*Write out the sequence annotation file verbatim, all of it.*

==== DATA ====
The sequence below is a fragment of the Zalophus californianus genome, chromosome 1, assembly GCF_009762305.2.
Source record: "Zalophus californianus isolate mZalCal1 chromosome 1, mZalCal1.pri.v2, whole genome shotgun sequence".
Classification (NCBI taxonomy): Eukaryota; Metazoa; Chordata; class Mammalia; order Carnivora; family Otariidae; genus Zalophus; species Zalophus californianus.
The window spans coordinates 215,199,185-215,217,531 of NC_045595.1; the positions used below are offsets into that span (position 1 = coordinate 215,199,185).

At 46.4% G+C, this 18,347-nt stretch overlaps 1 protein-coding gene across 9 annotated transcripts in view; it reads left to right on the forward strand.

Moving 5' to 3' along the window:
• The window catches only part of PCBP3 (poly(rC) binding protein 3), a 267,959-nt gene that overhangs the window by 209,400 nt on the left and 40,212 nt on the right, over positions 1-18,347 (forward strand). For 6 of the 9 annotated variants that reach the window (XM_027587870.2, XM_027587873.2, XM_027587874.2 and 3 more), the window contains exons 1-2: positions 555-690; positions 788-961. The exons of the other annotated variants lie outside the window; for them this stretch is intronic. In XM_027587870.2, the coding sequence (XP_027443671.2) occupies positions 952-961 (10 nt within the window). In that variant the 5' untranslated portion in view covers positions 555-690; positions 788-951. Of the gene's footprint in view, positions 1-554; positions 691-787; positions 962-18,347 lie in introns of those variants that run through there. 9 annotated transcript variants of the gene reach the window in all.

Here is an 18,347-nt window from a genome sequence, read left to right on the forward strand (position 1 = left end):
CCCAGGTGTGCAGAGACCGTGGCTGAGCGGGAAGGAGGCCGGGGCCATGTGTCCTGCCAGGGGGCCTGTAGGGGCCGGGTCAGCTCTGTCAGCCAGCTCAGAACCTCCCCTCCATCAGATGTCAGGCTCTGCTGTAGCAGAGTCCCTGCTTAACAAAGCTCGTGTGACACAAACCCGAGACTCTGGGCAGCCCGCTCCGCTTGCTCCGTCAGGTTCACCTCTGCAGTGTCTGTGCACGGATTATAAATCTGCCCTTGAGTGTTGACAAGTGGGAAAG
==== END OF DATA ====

The sequence below is a fragment of the Zalophus californianus genome, chromosome 1, assembly GCF_009762305.2.
Source record: "Zalophus californianus isolate mZalCal1 chromosome 1, mZalCal1.pri.v2, whole genome shotgun sequence".
Classification (NCBI taxonomy): Eukaryota; Metazoa; Chordata; class Mammalia; order Carnivora; family Otariidae; genus Zalophus; species Zalophus californianus.
The window spans coordinates 215,199,185-215,217,531 of NC_045595.1; the positions used below are offsets into that span (position 1 = coordinate 215,199,185).

At 46.4% G+C, this 18,347-nt stretch overlaps 1 protein-coding gene across 9 annotated transcripts in view; it reads left to right on the forward strand.

Moving 5' to 3' along the window:
• The window catches only part of PCBP3 (poly(rC) binding protein 3), a 267,959-nt gene that overhangs the window by 209,400 nt on the left and 40,212 nt on the right, over positions 1-18,347 (forward strand). For 6 of the 9 annotated variants that reach the window (XM_027587870.2, XM_027587873.2, XM_027587874.2 and 3 more), the window contains exons 1-2: positions 555-690; positions 788-961. The exons of the other annotated variants lie outside the window; for them this stretch is intronic. In XM_027587870.2, the coding sequence (XP_027443671.2) occupies positions 952-961 (10 nt within the window). In that variant the 5' untranslated portion in view covers positions 555-690; positions 788-951. Of the gene's footprint in view, positions 1-554; positions 691-787; positions 962-18,347 lie in introns of those variants that run through there. 9 annotated transcript variants of the gene reach the window in all.

Here is an 18,347-nt window from a genome sequence, read left to right on the forward strand (position 1 = left end):
CCCAGGTGTGCAGAGACCGTGGCTGAGCGGGAAGGAGGCCGGGGCCATGTGTCCTGCCAGGGGGCCTGTAGGGGCCGGGTCAGCTCTGTCAGCCAGCTCAGAACCTCCCCTCCATCAGATGTCAGGCTCTGCTGTAGCAGAGTCCCTGCTTAACAAAGCTCGTGTGACACAAACCCGAGACTCTGGGCAGCCCGCTCCGCTTGCTCCGTCAGGTTCACCTCTGCAGTGTCTGTGCACGGATTATAAATCTGCCCTTGAGTGTTGACAAGTGGGAAAG